My name is now out there as a patriot, Hi NSA.
Why this is so is left as an exercise for the reader.
Some cuts to benefits, food stocking, etc should be expected if you're seeing a major shift in direction. They may have to hunker down for a slow period where they don't acquire new revenue or raise new funding as they figure out where they're headed. It makes absolute sense that they would try to preserve some cash during this time and the things you mentioned are a lower impact way of doing so.
If you believe in the leadership behind the company, then stay on and see it through. But if you think they're wandering aimlessly, then prep your CV and get out of there.
Are you disappointed in how the company is run from a business point of view, or is this about the coffee and yogurt? I doubt you joined for the food, but that and a change in health care (annoying /= reduction) are all you point to. Did they cut vacation? Salary?
Of course startups try to offer some extras to attract and retain if they pay below market, but most who stay longer term probably aren't as concerned about these things.
A plug in / extension / script to allow users to filter certain topics would be brilliant, I think.
Allowing mods to limit the number of topics would just cause a great deal of meta outrage. It's bad enough when people flag. It'd be awful if mods controlled the front page.
I found it in a comment from a few days ago ( https://news.ycombinator.com/item?id=5846416 ). It's a bit outdated, you should add "Snowden" to the filtered words.
(hint: To read the HN comments, click on the points/comments numbers.)
1. That to place a limit on the number of articles on a particular topic on the homepage you must be able to group articles into topics.
2. If you can group articles into topics why not implement either: (a). a filter control which filters out topics based on user selection or (b). a second "diversity of topics" page HN which includes only the top articles on HN per topic (a log plot of HN).
Some sort of topic filter, or a tagging system might help (or use hnapp.com or whatever third party thing is available), but putting a hard limit on something that other people want to talk about is pointless censorship.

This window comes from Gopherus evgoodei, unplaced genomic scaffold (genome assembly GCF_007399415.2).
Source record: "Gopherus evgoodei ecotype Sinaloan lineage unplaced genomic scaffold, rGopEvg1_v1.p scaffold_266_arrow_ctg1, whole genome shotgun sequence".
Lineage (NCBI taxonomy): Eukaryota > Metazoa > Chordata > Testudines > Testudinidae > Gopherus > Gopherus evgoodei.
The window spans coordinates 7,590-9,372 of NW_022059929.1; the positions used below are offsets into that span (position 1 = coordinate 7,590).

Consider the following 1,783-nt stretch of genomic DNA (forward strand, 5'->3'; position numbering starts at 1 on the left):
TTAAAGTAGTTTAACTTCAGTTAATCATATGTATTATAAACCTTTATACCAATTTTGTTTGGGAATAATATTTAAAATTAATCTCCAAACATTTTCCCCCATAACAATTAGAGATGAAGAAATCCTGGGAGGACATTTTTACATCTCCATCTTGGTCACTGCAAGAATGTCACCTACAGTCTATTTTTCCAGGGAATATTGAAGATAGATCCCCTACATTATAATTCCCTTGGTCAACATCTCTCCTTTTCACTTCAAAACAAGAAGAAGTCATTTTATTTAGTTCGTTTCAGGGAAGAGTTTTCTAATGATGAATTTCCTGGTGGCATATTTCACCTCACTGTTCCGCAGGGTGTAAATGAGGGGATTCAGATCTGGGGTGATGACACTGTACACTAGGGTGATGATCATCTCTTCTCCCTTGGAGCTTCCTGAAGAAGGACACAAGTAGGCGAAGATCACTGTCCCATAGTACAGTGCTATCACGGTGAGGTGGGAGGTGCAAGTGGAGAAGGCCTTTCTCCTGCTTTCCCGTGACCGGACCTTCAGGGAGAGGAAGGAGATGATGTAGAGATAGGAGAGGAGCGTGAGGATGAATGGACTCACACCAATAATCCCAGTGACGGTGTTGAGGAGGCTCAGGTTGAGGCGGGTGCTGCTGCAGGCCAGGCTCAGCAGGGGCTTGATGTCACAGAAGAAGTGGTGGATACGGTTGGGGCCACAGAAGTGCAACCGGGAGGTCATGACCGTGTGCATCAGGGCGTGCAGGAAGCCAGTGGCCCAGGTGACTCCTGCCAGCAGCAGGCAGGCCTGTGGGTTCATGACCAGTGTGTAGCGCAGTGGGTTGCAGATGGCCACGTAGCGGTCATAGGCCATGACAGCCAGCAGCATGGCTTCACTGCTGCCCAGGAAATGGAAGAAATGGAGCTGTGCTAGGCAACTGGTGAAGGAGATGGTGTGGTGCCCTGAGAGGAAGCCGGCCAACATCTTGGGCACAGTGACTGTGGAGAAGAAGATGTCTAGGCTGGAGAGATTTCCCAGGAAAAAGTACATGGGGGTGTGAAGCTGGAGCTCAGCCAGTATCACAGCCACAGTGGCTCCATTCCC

It's a discussion forum, and this seems to resonate with the community.
I think this is more to do with a persons engagement on the topic in question. Hacker News works by following the consensus of what the majority want to see. So I think it is working correctly.
If you want to edit the filter 1) change parameters, 2) click preview to see new filtered results, 3) click save to get a link to the new filter.
Update the removal list in the URL as necessary (or go to http://diff.biz for an old default removal list).
My site has been dead for a while (I think crawlers are crawling my site causing it to hit HN, but then HN blocks me due to over requesting), but I unblocked it today. We'll see how long it lasts.
Prism is all about getting the information directly from the service providers - no need to "steal" it using compromised user credentials.
What else would you put in this - a credit card number. Again - why would the NSA need to get your credit card number this way? Surely they can just ask the fucking bank directly and/or request info via FBI/CIA/etc. Credit Card companies already cover purchases from stolen cards/card numbers, so in the unlikely event some rogue NSA goon steals your CC number and buys a heap of tin foil hats, you're covered.
This of course all assumes that the NSA breaks the AES256 encryption on your keychain.
I really cannot understand the number of people going batshit crazy over a Crypto-Intel agency spying on people (shock fucking horror, what did you think they do all day?), but happily using search/email/document storage/etc from a for-profit company that freely states "we are going to scan all your email and track all the shit you do, so we can create a profile of your entire life, so we can target you with better ads"
Iceland seems a safer place to me from a democracy standpoint.
Right now the problem is "the cloud" not the country for the US anyways...
Protests probably won't do much, hitting the sponsors of politicians would be good though. You'll note that MoveOn/etc haven't really made much noise about this so might be good to call them out as the sockpuppet that they are. I'd say protest against the taxes that pay for this kind of thing, but that seems antithetical to a lot of people...
Populate the surveillance database with junk data by being unpredictable each and every day. Make it more difficult and expensive to build a profile about you.